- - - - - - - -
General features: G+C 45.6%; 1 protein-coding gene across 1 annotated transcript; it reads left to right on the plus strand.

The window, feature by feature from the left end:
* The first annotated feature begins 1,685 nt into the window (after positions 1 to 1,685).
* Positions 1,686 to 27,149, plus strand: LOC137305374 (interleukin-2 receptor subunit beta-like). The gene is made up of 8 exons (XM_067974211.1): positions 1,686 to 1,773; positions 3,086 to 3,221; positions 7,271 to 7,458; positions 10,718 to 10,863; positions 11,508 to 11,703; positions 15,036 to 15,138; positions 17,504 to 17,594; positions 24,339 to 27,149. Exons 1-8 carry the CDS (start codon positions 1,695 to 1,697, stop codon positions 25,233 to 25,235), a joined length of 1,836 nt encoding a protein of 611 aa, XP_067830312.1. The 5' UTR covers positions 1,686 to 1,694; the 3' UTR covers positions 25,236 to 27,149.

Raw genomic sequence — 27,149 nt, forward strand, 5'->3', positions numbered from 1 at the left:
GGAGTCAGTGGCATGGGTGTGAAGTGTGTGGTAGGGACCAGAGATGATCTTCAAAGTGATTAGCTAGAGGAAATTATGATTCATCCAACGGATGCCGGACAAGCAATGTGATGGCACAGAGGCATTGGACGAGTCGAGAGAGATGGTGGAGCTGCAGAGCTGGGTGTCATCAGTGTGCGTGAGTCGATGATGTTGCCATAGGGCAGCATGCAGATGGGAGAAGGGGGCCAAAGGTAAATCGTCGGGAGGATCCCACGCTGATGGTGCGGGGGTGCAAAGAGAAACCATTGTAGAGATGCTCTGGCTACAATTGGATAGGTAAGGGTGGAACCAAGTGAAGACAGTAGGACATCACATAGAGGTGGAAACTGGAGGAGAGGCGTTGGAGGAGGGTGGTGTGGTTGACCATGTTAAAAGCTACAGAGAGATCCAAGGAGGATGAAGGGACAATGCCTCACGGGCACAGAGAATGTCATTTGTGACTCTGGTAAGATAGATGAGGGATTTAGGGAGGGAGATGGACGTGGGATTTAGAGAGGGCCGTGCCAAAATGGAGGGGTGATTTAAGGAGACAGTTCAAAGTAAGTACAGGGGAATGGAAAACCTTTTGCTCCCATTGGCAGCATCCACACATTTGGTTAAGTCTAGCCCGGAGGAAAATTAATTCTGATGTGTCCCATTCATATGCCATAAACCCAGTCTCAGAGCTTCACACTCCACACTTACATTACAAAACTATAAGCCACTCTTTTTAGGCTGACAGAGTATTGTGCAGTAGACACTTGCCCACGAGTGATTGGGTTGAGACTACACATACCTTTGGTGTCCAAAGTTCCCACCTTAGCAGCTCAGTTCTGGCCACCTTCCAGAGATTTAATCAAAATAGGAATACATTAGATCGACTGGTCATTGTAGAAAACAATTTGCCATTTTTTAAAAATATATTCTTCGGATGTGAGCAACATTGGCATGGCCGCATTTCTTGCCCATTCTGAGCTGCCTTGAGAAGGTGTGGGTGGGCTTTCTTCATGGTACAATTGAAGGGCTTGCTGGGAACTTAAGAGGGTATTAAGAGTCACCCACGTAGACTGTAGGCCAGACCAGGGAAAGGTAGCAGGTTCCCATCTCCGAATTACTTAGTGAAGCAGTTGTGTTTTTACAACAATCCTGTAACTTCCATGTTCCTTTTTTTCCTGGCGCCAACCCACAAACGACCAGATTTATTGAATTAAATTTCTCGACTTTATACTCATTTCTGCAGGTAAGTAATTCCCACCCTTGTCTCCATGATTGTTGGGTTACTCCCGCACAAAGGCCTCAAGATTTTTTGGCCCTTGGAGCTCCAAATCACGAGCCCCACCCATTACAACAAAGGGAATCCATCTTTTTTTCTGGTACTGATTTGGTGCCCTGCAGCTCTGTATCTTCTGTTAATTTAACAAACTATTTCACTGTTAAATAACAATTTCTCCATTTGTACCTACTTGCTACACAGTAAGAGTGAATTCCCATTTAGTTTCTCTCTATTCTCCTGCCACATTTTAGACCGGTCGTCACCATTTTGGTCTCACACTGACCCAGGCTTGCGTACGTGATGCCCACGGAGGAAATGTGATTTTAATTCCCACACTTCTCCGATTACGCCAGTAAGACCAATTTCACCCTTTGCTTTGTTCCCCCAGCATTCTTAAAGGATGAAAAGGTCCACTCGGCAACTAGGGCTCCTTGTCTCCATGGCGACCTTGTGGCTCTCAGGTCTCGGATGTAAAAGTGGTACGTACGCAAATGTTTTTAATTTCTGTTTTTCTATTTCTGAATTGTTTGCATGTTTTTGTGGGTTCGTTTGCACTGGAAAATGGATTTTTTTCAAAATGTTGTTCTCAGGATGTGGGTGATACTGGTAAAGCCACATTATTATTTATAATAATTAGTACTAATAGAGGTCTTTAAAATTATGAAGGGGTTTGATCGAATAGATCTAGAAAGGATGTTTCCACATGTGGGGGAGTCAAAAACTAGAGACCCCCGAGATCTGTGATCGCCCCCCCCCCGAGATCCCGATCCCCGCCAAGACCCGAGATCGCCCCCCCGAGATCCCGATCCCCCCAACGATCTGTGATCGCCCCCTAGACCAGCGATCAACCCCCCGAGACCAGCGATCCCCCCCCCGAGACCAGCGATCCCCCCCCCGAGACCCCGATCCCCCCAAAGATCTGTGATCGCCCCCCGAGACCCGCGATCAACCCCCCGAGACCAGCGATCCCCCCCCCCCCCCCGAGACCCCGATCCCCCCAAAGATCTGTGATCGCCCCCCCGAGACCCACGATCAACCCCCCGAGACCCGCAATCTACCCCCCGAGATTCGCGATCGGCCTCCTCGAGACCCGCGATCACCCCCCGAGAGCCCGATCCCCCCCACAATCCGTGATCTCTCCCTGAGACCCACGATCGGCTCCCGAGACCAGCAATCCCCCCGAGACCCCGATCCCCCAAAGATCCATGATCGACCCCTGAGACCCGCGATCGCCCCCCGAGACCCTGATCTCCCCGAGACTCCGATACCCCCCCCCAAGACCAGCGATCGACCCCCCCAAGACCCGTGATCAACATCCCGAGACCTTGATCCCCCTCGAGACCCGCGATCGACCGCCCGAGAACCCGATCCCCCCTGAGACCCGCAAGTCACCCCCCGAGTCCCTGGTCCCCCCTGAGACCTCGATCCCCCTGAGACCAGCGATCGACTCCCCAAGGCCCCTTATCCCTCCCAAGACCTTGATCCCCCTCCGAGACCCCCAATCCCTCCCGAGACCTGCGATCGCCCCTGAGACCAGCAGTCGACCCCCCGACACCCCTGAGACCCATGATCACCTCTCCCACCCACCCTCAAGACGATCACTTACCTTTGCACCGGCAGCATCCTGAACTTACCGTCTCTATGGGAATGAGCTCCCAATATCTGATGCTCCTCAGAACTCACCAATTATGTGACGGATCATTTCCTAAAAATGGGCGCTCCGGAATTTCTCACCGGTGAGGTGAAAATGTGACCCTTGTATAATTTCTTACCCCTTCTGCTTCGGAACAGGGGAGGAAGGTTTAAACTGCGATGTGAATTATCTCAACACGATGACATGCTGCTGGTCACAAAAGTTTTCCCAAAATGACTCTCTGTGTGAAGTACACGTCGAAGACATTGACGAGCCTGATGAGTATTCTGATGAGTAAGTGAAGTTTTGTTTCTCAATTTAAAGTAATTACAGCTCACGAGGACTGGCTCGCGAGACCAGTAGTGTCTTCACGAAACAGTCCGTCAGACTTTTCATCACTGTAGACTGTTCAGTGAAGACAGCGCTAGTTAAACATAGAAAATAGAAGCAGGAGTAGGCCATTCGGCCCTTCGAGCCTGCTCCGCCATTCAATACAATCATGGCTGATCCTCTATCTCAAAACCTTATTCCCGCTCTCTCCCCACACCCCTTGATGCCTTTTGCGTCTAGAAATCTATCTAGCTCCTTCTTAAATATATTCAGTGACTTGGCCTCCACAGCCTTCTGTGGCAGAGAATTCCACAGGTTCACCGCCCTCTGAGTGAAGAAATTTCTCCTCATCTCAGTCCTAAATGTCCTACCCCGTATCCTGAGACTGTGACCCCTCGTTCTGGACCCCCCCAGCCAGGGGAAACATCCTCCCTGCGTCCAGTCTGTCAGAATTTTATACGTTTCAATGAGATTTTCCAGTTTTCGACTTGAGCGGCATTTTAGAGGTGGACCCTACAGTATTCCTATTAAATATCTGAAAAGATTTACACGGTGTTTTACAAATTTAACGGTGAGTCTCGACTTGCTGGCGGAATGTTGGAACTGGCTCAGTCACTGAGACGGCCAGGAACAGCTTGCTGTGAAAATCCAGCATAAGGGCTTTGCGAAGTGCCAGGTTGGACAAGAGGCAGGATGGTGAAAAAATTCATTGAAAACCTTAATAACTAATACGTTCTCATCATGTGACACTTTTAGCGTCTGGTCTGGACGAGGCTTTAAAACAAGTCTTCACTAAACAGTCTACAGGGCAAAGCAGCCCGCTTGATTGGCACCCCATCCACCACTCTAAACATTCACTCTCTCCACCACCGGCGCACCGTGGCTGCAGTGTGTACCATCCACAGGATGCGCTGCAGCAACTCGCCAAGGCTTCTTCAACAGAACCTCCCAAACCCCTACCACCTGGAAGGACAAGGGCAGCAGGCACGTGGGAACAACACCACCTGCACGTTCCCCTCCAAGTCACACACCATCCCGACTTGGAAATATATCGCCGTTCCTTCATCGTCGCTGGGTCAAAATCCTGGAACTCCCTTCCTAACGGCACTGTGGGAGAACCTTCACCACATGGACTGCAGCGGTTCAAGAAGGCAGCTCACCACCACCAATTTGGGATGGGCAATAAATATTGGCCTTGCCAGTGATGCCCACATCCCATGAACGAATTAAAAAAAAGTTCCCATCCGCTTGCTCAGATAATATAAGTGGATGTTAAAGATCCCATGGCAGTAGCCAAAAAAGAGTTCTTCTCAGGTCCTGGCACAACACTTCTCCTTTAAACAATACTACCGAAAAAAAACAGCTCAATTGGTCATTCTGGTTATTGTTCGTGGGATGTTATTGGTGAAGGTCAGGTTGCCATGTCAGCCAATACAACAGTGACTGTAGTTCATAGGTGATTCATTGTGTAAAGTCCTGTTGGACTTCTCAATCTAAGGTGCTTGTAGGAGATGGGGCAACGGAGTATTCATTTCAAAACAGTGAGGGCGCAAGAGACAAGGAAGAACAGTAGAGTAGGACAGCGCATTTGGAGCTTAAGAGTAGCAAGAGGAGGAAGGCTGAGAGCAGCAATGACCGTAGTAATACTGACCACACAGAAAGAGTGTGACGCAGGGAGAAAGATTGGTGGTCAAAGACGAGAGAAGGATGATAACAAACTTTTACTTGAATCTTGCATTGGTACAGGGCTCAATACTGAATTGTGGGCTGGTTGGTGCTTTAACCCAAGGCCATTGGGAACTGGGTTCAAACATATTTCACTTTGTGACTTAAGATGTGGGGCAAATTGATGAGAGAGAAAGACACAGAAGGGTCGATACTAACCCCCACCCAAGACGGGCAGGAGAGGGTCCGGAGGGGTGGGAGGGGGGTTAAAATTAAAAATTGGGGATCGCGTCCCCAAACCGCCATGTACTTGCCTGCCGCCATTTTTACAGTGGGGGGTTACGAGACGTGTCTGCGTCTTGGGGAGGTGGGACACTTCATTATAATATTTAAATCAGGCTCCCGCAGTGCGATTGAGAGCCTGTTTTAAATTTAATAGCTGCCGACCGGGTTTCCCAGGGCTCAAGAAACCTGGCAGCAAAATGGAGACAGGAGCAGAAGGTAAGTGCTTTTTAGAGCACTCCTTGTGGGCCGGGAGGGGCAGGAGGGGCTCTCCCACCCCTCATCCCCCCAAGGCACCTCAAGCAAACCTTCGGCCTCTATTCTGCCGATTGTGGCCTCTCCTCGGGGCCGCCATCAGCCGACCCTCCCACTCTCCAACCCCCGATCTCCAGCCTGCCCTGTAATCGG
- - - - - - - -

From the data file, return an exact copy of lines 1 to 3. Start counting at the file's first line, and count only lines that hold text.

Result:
General features: G+C 45.6%; 1 protein-coding gene across 1 annotated transcript; it reads left to right on the plus strand.

The window, feature by feature from the left end:
* The first annotated feature begins 1,685 nt into the window (after positions 1 to 1,685).